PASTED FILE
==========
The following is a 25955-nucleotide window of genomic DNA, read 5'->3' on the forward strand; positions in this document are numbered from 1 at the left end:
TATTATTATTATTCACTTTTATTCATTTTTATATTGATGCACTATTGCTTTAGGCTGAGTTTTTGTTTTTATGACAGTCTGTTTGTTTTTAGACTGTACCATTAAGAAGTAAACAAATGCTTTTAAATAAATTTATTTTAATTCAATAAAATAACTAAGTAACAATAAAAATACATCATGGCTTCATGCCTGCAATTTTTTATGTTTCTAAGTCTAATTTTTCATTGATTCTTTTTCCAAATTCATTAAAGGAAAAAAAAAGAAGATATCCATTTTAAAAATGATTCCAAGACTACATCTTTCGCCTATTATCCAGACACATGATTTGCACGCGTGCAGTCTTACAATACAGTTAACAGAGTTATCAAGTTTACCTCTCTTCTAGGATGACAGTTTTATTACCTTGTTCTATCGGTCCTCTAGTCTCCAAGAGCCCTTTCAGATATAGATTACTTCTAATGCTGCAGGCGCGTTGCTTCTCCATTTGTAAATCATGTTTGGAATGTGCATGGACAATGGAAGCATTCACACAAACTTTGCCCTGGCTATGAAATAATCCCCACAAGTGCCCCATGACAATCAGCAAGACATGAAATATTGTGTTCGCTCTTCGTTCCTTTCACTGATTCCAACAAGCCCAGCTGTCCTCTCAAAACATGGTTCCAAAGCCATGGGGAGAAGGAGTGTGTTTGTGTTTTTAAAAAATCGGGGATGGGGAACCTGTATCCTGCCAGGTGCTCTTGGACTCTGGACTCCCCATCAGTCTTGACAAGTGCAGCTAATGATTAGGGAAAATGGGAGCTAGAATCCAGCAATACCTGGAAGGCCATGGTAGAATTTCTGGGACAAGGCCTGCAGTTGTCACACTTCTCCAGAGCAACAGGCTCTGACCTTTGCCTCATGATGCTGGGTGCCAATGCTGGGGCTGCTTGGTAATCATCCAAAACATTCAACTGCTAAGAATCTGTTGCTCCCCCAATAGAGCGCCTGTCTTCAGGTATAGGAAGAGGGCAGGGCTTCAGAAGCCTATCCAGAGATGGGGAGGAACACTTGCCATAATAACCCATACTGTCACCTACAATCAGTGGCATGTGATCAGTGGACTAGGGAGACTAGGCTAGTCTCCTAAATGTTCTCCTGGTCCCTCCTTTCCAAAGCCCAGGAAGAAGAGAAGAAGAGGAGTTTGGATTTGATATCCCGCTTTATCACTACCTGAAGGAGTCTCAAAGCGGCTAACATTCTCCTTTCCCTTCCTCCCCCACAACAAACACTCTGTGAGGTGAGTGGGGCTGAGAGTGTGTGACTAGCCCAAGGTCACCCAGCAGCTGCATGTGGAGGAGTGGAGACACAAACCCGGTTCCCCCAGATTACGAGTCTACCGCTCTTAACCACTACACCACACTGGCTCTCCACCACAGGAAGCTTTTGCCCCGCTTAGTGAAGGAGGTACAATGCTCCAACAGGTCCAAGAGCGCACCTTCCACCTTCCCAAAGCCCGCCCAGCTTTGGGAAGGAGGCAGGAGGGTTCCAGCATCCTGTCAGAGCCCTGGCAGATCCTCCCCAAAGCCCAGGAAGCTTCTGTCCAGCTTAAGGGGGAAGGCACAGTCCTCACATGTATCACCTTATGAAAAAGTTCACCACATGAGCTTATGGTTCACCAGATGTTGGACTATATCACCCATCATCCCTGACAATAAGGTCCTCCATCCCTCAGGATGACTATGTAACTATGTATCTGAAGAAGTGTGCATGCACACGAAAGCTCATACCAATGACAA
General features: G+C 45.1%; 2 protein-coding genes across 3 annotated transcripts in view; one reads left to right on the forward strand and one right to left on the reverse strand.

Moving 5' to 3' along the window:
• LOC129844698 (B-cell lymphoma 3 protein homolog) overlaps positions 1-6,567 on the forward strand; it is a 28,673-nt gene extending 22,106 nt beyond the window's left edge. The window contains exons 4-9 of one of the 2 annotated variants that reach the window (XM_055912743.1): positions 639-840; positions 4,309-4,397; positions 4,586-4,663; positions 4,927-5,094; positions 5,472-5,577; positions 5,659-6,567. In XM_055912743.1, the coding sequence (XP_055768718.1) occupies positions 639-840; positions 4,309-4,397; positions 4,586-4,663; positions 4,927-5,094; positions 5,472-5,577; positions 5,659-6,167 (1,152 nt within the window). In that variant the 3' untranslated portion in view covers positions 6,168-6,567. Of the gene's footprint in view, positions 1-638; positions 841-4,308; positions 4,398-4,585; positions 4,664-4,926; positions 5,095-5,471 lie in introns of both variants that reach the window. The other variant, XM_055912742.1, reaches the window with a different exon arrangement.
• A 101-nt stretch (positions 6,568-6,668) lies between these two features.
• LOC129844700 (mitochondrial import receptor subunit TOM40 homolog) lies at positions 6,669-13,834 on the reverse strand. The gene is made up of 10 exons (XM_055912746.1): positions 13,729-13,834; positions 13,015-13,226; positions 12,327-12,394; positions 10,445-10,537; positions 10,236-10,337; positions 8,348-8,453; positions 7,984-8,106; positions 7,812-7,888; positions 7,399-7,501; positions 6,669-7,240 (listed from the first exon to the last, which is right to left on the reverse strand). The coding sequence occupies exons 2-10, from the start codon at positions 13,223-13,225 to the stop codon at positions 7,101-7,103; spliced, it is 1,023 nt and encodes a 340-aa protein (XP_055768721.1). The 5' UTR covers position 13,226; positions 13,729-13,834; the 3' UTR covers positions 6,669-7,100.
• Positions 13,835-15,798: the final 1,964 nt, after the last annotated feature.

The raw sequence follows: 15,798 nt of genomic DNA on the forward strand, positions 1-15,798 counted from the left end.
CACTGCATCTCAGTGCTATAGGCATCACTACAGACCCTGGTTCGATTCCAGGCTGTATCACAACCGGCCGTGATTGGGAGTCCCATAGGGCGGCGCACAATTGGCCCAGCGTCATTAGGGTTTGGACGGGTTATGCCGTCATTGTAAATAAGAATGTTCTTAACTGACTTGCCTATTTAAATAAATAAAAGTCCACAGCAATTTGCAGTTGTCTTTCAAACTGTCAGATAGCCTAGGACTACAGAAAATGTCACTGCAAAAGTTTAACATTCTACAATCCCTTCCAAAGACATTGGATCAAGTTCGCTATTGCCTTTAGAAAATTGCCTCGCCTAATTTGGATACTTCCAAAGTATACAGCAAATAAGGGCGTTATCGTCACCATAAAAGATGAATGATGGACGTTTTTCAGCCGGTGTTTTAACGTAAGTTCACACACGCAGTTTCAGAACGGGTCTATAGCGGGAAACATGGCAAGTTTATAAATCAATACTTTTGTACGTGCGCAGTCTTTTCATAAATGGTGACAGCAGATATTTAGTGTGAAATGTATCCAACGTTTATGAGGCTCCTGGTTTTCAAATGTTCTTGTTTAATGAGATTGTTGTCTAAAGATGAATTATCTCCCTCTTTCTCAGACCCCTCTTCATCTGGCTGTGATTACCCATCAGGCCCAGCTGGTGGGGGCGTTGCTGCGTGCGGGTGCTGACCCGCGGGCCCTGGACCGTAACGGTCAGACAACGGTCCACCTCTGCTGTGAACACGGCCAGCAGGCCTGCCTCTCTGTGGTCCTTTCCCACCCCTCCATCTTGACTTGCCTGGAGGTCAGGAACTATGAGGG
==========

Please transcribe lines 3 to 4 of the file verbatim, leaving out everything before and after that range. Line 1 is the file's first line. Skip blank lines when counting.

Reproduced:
General features: G+C 45.1%; 2 protein-coding genes across 3 annotated transcripts in view; one reads left to right on the forward strand and one right to left on the reverse strand.

Moving 5' to 3' along the window: